Treatment and Disease Management

Hereditary hemochromatosis is only treated if the patient has iron overload, or an excess of iron stores. Not all patients will develop levels high enough to require treatment however; periodic testing of serum is required to monitor iron levels (Adams 2010). Levels of ferritin >1000μg/L are considered to be indicative of iron overload and signal that iron reduction therapy is required (Adams 2010).

Therapeutic phlebotomy is the primary means of reducing iron stores in hereditary hemochromatosis (Bacon 2011). Standard treatment consists of removal of one half liter of blood, which contains 200-250mg of iron one to two times per week. (Bacon 2011). Once levels of ferritin decrease to 50-100μg/L, the frequency of phlebotomies may be decreased (Adams 2010). Each patient is unique in his or her need for maintenance phlebotomy, ranging from once a month to once a year, following normalization of iron stores (Bacon 2011). Benefits to the patients include decreased cirrhosis, reduction of skin pigmentation and reported resolution of fatigue and arthritis symptoms (Adams 2010). Side effects from treatment can include hypervolemia (low blood volume) following treatment; fatigue and it can cause an increase in iron absorption (Adams 2010). Additionally hemocrit and hemoglobin measurements must be performed prior to phlebotomy (Adams 2010)

Therapeutic erythrocytapheresis (TE) is a more involved process that involves apheresis, or separation and removal of erythrocytes (red blood cells) while allowing the remaining white blood cells, plasma and small molecules to return into circulation (Rombout-Sestrienkova 2016). This mitigates hypovolemic symptoms and intolerance seen in phlebotomy (Rombout-Sestrienkova 2016). A larger amount of iron is removed per session and it takes a shorter period of time to complete treatment and has a higher amount of patient satisfaction (Rombout-Sestrienkova 2016).

Figure 1: A) A depiction of a patient undergoing therapeutic phlebotomy. B) The machine used to conduct theraputic erythrocytapheresis     Sources: A) B) 

Chelators are infrequently used for hereditary hemochromatosis due to side effects and liver toxicity (Adams 2010). However, they are used for patients who are unable to tolerate phlebotomy or erythrocytapheresis (Adams 2010). Commonly, Deferoxamine (DFO), which is injected, is used and showed similar resolution of iron stores compared to phlebotomy. DFO binds free irons stores through its carbonyl oxygen, which form interactions with free iron and is excreted through urine (Adams 2010). Another chelating agent Desferasirox (DFX) is administered orally but has not been studied as much in the case of hemochromatosis as DFO. DFX binds iron with a two to one ratio using aromatic oxygen’s to form interactions with iron, excretion occurs through stool (Adams 2010).

Figure 2: A) Desferroxamine (DFO) is an injected iron chelator, binding 1:1 and excreting through urine. B) Deferasirox (DFX) is a orally bioavailable iron chelator binding 2:1 and is excreted through stool. Made using ChemDraw (EMG)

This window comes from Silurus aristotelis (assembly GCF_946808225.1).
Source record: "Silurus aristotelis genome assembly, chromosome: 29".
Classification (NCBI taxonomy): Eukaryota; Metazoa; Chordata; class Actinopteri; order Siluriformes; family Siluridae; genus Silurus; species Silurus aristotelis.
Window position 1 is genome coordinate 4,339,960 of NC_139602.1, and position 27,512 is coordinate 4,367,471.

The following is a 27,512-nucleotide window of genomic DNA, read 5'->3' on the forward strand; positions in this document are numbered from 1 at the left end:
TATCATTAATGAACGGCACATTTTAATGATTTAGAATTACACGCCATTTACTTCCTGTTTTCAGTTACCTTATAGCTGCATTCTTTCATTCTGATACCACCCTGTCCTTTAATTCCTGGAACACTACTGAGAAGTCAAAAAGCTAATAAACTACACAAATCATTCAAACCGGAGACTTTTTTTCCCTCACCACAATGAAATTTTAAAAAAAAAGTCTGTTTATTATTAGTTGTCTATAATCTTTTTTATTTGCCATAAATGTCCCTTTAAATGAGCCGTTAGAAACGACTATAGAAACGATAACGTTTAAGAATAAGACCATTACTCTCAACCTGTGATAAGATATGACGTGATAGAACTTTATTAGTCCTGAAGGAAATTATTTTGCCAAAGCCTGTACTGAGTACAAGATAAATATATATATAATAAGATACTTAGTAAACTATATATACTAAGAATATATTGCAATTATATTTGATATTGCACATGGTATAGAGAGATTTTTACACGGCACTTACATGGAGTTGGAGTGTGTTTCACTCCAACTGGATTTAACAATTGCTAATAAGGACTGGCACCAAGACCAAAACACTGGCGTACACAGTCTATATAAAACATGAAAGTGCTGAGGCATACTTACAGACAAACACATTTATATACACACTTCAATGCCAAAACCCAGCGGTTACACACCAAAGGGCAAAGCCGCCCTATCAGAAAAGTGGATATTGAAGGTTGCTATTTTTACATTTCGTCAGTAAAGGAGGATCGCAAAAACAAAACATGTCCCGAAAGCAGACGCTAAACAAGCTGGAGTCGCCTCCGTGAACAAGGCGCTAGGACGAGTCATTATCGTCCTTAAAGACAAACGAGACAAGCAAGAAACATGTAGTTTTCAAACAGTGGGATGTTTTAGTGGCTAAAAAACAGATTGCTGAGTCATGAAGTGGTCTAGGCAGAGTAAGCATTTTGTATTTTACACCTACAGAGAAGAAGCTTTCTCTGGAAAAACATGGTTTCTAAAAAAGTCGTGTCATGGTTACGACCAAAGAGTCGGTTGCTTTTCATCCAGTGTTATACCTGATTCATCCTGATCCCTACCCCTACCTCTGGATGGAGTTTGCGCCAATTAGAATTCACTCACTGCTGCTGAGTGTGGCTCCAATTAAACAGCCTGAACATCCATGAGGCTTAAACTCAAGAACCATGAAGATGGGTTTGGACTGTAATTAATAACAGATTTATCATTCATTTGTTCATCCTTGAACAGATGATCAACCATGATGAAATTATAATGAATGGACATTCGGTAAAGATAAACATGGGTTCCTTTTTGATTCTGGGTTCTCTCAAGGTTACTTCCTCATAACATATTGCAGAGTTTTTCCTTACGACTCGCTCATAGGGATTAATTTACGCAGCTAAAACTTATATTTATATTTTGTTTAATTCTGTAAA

In addition to reducing iron levels patients may also receive treatment for resulting conditions such as diabetes and arthritis (Bacon 2011). Patients are advised to limit alcohol usage as it can accelerate progression of cirrhosis (Bacon 2011). Patients are also advised to avoid supplemental vitamin C as it can increase iron absorption (Bacon 2011). While dietary modifications have been investigated they can only mitigate 2-4mg of iron per day, which is insignificant compared to the amount removed through phlebotomy (Bacon 2011).

Hereditary Hemochromatosis

History and Metabolic Context 

Molecular Basis of Disease

Conclusions and Proposals

Annotated Bibliography

10 Replies to “Treatment and Disease Management”

  1. Hi – nice work on this review! I am fascinated by the variable phenotype expression and how some people don’t develop excess iron stores while some need regular phlebotomies. I know on the next page you mention that penetrance is worth studying in regards to HFE C282Y, but is this the only mutation type with such variable expression or do other mutations show this amount of variability? I am also curious in regards to Hep C as a possible potentiator of the disease/symptoms (from your table on previous page) – is this a larger portion of the popution that experiences this? In other words, do most people with this mutation experience a precipitating infection like Hep C? Are there other possible infectious potentiators besides Hep C?

    Thanks for you work!

    1. Within the context of hemochromatosis, HFE C282Y, is the only one showing incomplete penetrance yet it is the most common mutation. However, other diseases such as Gaucher Disease, Factor V Leiden and interestingly BRCA1 mutations show incomplete penetrance as well.

      HepC is interesting as it alone can cause a rise in iron levels even in patients without hemochromatosis. However, in patients with hemochromatosis the iron overload can become more severe and increased deposition of iron stores can occur. In regards to other types of infections, while there are none I came across in the literature, I would be surprised if there were not additionally ones. Due to the role of iron in our immune response to infections, it seems likely that other types of infections may also cause increased iron overload in patients with hemochromatosis.